A Brief History of Maize

Maize (Zea mays ssp. mays), known in the United States as corn, is a grass, along with other important crops such as rice, wheat, and barley.

Because of its distinctive morphology, the origins of maize and its closest wild relatives were the subject of more than a century of debate, but thanks to the confluence of evidence from both genetics and archaeology we now know the broad brushstrokes of the evolution of maize in the Americas.

Archaeological evidence shows people living in what is today SW Mexico, began domesticating maize as early as 9000 years ago from a wild annual grass known as teosinte (Zea mays ssp. parviglumis). Why people domesticated maize remains poorly understood, and whether people initially used the grains for flour or for popcorn, or perhaps the sweet stems, is still unknown. In either case, domestication left maize completely dependent on people for its spread and reproduction. Quickly after domestication, early farmers moved maize with them and traded it with other communities. Within 1500 years maize reached S. America, but moved somewhat more slowly north, arriving in the US SW nearly 5000 years after domestication began. Although it is now a global staple, maize was introduced to other continents only after European colonization beginning in the early 16th century.

By the time of European colonization, Indigenous groups throughout the Americas had bred and adapted maize to a wide variety of environments and a vast number of cultural and culinary uses. Even today, traditional maize farming practices continue over tens of millions of hectares of farmland, playing an important role in local economies and food supplies but also contributing to the continued evolution of maize.

The Cultural and Culinary Importance of Maize

Maize holds incredible cultural importance to many peoples. Here we focus on a few examples. For many cultures in the Americas, maize fulfills not just nutritional requirements, but also important religious, spiritual, and ceremonial roles. For example, the central protagonists in the Popul Vuh, the origin story of the K’iche and Yucatec Mayans, are twins born from the god of maize from two types of maize (white and yellow). Deities of maize, such as the Aztec gods Centeotl and Chicomecoatl, were central to many societies. Maize was served as sacred food and drink throughout the Americas – in the Incan empire, for example, ajha (chicha de jora) made from fermented maize was often used as a ritual beverage.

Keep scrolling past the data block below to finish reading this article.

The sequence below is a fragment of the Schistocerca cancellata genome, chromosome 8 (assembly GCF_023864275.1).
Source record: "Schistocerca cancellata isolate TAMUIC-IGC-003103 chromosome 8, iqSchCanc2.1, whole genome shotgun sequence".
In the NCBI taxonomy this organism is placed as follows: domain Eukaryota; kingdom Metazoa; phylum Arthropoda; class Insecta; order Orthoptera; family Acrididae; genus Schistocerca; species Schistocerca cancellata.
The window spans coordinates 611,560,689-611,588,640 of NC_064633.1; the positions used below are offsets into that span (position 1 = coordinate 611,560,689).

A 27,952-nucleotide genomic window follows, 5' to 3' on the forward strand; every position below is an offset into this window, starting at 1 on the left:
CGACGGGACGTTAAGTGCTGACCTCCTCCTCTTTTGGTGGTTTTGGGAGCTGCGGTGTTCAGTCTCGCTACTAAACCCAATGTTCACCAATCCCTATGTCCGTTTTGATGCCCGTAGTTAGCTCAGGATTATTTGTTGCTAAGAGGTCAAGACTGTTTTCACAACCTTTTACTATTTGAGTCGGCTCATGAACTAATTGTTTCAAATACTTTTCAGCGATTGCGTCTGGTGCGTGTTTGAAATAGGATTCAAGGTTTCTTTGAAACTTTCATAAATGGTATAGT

Fueled by the agronomic ingenuity of indigenous farmers, maize evolved to become a staple crop throughout the Americas. Of the many processing techniques developed by indigenous groups, nixtamalization is of particular importance. Nixtamalization of maize is a chemical process where kernels are cooked in alkaline solutions of lime or wood ash to allow for nutrients in maize to be more easily accessible. Agricultural innovations also allowed maize to dominate food production systems, such as the “three sisters” co-cropping method of farming, involving a planting system of maize, beans, and squash. Regional selection for specific traits reflecting cultivation techniques, environmental differences, and cultural and culinary preferences have contributed to the diversity we see in maize today. Examples include “palomero” maize selected for popcorn production, “ancho” and “cacahuazintle” maize for pozole soups, and “pepitilla” for tortilla masa.